While debate continues over whether Congress should extend the wind production tax credit that expires Dec. 31, the U.S. Department of Energy (DOE) is touting its progress in supporting offshore wind development, noting that it is providing up to $168 million in funding for seven “advanced technology demonstration projects” across the country.
The United States does not currently have any utility-scale wind turbines installed in its waters. A DOE-commissioned analysis projects that in a “high-growth scenario,” the offshore wind industry could support up to 350,000 jobs and stimulate $70 billion in annual investments by 2030 (the DOE seems to be sticking to a more conservative number, citing 200,000 potential jobs on its blog and infographic). But the offshore wind industry has many hurdles to overcome in order to achieve that high growth.
Aside from the potential end of the production tax credit, which would result in a loss of $10 billion in investments to the wind industry as a whole next year, according to a report from the American Wind Energy Association, the offshore wind industry faces other significant challenges. Though offshore wind has the potential to generate 4,000 gigawatts of electricity — four times the current overall U.S. generation capacity — the industry lacks adequate means of integrating that power with the nation’s grid. (See related story: “High-Voltage DC Breakthrough Could Boost Renewables“)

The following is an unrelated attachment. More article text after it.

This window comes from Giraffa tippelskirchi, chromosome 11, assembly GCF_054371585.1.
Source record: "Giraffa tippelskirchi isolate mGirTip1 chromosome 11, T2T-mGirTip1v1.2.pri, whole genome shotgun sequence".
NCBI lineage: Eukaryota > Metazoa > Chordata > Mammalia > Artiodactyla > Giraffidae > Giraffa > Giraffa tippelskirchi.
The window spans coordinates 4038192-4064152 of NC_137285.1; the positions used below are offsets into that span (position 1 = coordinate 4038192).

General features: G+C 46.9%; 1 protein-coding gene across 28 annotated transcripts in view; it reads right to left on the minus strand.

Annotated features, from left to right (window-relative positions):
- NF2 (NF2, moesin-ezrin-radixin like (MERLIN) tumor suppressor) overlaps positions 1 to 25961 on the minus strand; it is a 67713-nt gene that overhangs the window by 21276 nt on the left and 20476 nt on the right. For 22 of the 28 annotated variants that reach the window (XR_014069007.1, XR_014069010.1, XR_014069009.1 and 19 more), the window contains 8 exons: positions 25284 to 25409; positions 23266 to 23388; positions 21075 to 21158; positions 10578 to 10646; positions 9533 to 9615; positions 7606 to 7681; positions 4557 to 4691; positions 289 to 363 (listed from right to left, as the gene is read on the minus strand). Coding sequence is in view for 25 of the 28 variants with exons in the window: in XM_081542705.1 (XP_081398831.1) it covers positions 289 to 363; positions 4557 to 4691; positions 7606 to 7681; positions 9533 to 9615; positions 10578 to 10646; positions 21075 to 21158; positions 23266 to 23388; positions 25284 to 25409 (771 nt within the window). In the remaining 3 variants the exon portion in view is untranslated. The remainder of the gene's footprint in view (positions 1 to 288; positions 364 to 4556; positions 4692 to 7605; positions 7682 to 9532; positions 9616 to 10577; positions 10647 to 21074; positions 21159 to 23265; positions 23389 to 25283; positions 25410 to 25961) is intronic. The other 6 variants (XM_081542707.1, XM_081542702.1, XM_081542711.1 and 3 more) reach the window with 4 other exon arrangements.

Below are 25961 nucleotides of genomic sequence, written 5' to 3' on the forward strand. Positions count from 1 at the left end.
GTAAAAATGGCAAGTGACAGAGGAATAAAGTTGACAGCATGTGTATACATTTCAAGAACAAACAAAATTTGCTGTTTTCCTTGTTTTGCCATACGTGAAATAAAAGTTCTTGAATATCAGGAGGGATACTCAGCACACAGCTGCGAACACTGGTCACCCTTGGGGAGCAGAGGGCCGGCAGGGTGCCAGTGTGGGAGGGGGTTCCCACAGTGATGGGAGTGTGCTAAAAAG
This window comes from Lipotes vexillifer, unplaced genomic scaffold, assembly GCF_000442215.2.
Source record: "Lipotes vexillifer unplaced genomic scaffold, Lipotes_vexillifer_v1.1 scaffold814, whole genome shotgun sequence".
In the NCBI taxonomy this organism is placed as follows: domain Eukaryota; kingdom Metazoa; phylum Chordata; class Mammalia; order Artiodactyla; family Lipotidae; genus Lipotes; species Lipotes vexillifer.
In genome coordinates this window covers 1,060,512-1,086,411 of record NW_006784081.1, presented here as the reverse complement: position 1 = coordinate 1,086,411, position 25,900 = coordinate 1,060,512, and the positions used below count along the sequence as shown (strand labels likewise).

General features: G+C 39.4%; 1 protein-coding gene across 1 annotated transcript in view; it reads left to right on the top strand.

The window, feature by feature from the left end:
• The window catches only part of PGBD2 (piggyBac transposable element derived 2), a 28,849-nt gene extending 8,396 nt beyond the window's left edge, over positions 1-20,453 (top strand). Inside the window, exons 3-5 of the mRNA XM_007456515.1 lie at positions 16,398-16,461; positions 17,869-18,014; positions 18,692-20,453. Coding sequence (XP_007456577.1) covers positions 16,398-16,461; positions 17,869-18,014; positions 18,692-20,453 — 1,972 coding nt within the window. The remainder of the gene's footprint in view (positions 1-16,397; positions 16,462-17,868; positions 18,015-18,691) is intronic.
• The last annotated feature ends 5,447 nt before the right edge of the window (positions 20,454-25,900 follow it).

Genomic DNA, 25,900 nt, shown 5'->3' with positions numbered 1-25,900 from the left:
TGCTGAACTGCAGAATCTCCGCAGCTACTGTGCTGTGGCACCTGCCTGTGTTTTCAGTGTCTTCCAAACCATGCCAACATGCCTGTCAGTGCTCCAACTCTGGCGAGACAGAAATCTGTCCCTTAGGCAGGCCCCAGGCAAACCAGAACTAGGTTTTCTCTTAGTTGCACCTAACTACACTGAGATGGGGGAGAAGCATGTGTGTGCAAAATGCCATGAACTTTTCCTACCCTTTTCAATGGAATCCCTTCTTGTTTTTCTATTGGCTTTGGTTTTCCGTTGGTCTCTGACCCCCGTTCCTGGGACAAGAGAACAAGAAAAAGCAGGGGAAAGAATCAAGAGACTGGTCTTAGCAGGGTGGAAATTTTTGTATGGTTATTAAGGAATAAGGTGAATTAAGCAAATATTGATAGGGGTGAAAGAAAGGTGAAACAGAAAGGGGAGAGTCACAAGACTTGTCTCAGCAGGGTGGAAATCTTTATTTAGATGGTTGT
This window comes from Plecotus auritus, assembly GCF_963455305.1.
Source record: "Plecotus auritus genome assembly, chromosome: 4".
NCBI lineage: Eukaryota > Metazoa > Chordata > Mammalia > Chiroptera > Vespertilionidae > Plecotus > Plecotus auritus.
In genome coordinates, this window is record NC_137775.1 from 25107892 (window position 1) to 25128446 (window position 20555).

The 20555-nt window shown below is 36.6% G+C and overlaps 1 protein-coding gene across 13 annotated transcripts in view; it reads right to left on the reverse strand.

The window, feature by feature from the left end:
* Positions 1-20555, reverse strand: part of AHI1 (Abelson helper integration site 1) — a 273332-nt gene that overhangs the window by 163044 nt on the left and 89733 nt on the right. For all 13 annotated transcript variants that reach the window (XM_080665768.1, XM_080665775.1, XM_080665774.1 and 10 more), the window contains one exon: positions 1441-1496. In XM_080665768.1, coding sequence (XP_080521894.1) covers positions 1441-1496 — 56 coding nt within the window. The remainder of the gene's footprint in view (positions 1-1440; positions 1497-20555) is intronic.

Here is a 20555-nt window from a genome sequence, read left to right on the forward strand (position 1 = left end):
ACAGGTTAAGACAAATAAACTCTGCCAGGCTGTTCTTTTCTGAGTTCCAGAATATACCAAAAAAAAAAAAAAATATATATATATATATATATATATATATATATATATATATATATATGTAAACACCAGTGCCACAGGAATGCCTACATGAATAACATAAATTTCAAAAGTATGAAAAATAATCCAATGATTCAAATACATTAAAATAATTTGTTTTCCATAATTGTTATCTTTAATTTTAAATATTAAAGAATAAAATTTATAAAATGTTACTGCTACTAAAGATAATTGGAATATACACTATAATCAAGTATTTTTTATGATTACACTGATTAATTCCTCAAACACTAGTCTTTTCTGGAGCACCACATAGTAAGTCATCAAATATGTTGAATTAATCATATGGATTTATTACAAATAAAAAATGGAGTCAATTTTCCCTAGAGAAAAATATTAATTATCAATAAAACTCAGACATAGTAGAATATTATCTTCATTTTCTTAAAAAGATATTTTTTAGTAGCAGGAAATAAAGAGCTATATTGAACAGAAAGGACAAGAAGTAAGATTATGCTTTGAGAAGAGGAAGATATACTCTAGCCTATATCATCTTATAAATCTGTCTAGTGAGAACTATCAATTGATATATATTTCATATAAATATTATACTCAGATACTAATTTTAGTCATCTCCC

As the DOE notes in its National Offshore Wind Strategy document, the specialized vessels, port capacity, transmission lines and grid configuration necessary for cost-effective offshore wind energy installations does not yet exist in the United States. Projects also face a complex permitting process that must take into account an array of existing activity in U.S. waters: shipping lanes, fisheries, military operations, and wildlife.
One of the concerns for offshore wind development along the East Coast involves the endangered North Atlantic right whale, which routinely migrates up and down the Atlantic off the U.S. coast. Last week, three wind developers announced an agreement with environmental groups designed to mitigate impact on the right whale’s migration, feeding and breeding grounds. The provisions of the voluntary plan include restrictions on development activity, noise levels and ship speeds during certain times of the year, along with increased monitoring for whale presence as companies assess potential turbine sites. (See related story: “Chilean Wind Farm Faces Turbulence Over Whales“)
As the Natural Resources Defense Council notes, the agreement can help reduce delays for the U.S. offshore wind industry, which has a timeline of 7-9 years for approval of a project. “[As] we continue on this faster track, we also need ensure that these projects avoid potential conflict with endangered species that could slow down their forward progress,” writes Kit Kennedy of the NRDC.
The wind industry as a whole is racing to complete projects before the production tax credit expires. According to the Energy Information Administration, if all of the planned wind generation projects come online in 2012 as planned, they will exceed additions of generating capacity from any other fuel source, including natural gas.
Photograph by Florida Fish and Wildlife Conservation Commission/NOAA